A controversial question: should Florida be drug testing welfare recipients?
A similar 2011 law that failed has already cost taxpayers more than $1 million after a federal court found it unconstitutional.
Now, a new plan by two local lawmakers is moving forward in the legislature.
Rep. Chris Latvala and his father, Sen. Jack Latvala, want to ensure people getting state funds aren't using the money for drugs.
Opponents say it’s sending the state down a slippery slope, again.
“I still get my assistance. I do. I'm disabled,” says Anna Delgado. The mother and grandmother has been receiving state welfare assistance for years.
“My kids when they were young, I was a single mom. I was working and needed assistance, so I went and got what I needed. I'm American. I feel like I should get it. I'm American,” says Delgado.
But, In order to receive Temporary Assistance for Needy Families, or TANF, some lawmakers want mandatory drug testing for those who have already been convicted of a felony drug charge.
“I don't think they should test them. Plus, it's personal business what people do,” Delgado says.
An ACLU official agrees.
“We've been down this road before. You would think legislators would have learned a lesson based on the ruling of the federal court that it's unconstitutional. It still is on the face of it,” says ACLU Regional Director Joyce Hamilton Henry.
She believes the new proposal still violates recipients constitutional rights against unreasonable searches, and unfairly targets people because of their past.
Gov. Rick Scott's first failed push cost taxpayers $1.5 million in legal fees. The new plan would need another $500,000 for the Department of Children and Families to set up the testing procedures and drug screening costs.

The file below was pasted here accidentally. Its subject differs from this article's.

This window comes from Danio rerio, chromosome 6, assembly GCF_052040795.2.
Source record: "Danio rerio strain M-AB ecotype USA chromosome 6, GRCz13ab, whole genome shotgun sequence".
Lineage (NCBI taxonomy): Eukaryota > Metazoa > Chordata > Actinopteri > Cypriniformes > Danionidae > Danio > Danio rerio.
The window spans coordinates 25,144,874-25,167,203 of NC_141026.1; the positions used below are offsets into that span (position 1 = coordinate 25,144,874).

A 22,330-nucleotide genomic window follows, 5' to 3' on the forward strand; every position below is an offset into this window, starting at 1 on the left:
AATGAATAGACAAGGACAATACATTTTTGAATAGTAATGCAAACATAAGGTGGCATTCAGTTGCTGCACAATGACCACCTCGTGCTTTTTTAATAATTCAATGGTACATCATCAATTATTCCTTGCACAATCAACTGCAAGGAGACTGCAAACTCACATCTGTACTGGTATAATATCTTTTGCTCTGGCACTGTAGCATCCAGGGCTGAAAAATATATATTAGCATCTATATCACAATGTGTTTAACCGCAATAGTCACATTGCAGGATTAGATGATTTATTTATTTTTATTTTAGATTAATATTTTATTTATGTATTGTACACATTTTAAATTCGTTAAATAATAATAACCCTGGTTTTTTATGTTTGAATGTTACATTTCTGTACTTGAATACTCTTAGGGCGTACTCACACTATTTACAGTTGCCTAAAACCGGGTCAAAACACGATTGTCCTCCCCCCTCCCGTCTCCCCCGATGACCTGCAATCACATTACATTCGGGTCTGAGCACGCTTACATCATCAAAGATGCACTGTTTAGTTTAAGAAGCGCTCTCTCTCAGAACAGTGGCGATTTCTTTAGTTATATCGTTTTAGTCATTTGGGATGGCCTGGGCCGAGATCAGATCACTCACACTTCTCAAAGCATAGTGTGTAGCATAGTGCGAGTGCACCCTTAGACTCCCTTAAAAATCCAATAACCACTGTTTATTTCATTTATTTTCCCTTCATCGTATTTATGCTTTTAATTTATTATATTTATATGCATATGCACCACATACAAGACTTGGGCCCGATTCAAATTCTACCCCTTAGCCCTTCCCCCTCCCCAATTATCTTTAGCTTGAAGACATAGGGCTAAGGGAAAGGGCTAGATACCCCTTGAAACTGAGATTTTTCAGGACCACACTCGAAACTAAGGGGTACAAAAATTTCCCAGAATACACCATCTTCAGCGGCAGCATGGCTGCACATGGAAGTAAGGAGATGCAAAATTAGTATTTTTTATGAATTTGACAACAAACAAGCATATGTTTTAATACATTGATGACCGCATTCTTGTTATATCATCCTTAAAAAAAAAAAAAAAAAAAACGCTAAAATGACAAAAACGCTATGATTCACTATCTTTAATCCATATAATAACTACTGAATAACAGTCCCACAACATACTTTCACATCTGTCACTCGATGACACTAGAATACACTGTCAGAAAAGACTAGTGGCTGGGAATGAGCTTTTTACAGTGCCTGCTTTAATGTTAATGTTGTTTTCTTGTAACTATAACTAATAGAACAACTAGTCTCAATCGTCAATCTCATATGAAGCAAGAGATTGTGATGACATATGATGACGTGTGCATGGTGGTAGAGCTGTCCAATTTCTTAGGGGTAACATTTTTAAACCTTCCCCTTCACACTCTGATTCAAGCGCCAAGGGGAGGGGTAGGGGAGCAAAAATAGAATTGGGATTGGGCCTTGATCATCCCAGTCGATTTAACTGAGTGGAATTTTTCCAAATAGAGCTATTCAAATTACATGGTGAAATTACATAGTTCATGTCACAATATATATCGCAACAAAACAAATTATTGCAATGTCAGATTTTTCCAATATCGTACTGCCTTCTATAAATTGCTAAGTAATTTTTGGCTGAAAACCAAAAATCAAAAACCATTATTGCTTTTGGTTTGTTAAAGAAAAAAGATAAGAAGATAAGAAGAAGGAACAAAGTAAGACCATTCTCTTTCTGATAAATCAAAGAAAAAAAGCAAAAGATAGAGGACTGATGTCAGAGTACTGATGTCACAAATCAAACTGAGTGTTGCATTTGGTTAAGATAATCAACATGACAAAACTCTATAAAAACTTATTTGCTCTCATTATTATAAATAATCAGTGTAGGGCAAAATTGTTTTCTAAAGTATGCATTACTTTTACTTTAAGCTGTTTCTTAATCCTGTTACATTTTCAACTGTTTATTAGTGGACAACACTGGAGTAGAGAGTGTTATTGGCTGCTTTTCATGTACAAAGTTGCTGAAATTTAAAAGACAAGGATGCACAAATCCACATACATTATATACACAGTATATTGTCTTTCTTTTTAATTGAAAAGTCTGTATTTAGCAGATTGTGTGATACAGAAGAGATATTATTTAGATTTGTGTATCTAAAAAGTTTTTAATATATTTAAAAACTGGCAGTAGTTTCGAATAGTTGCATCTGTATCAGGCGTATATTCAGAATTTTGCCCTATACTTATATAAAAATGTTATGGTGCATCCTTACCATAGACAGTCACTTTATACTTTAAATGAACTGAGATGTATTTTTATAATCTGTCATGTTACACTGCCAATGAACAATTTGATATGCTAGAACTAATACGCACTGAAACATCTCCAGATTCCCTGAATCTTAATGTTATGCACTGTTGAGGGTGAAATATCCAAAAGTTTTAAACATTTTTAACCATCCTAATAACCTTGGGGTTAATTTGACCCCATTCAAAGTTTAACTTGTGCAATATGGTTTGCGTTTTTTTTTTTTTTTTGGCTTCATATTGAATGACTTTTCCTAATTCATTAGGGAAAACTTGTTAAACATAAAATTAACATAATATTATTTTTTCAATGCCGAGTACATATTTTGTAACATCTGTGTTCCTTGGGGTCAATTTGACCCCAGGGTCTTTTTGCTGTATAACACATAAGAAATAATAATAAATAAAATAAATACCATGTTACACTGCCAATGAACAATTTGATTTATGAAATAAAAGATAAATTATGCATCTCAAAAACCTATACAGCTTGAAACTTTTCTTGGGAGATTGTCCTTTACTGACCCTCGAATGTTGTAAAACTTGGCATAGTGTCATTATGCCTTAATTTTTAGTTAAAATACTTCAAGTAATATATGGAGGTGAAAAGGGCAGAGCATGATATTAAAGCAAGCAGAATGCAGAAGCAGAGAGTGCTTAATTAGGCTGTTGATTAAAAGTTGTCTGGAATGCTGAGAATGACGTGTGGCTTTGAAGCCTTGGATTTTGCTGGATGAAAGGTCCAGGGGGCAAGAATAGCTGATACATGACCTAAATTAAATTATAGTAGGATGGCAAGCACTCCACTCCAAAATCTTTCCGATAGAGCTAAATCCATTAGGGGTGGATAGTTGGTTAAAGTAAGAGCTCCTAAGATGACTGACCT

“Stop wasting our time, legislators’ time, and certainly taxpayers money. It’s also an attempt to retroactively reinforce a stereotype of poor people that they're criminals or a drug abusers. We're concerned about that,” says Hamilton Henry.
The bill requires applicants to pay for the $40 drug test. Positive results could mean a loss of benefits up to a year.
Applicants who test positive for drugs could reapply for assistance after six months, if they complete a substance abuse program at their own expense.
“They have a history, a track record that usually repeats itself. I'm okay with having the requirements, even with the Fourth Amendment,” says supporter Stan James.
Hundreds of 10News WTSP Facebook followers have been talking about this on our page, and commenters have been taking positions on both sides.
The most liked comment is from Brandy Fisler
How the Hell is it Unconstitutional? I have to take one to work so I can take care of my family and pay taxes, some of those taxes go to help pay for those on welfare. Those who are on drugs have no business getting money from the state to pay for them when there are people out there that really needs the help.
The second most "liked" comment is from Jeff Lodermeier:
This is about demonizing the poor. If it weren't, then we should drug test people who take other forms of government money.
Let's drug test congress, or people who take subsidies and certain tax deductions.
But we won't. We'll continue to belive that a small percentage of people manipulating the system are worth degrading people who legitimately need this assistance.
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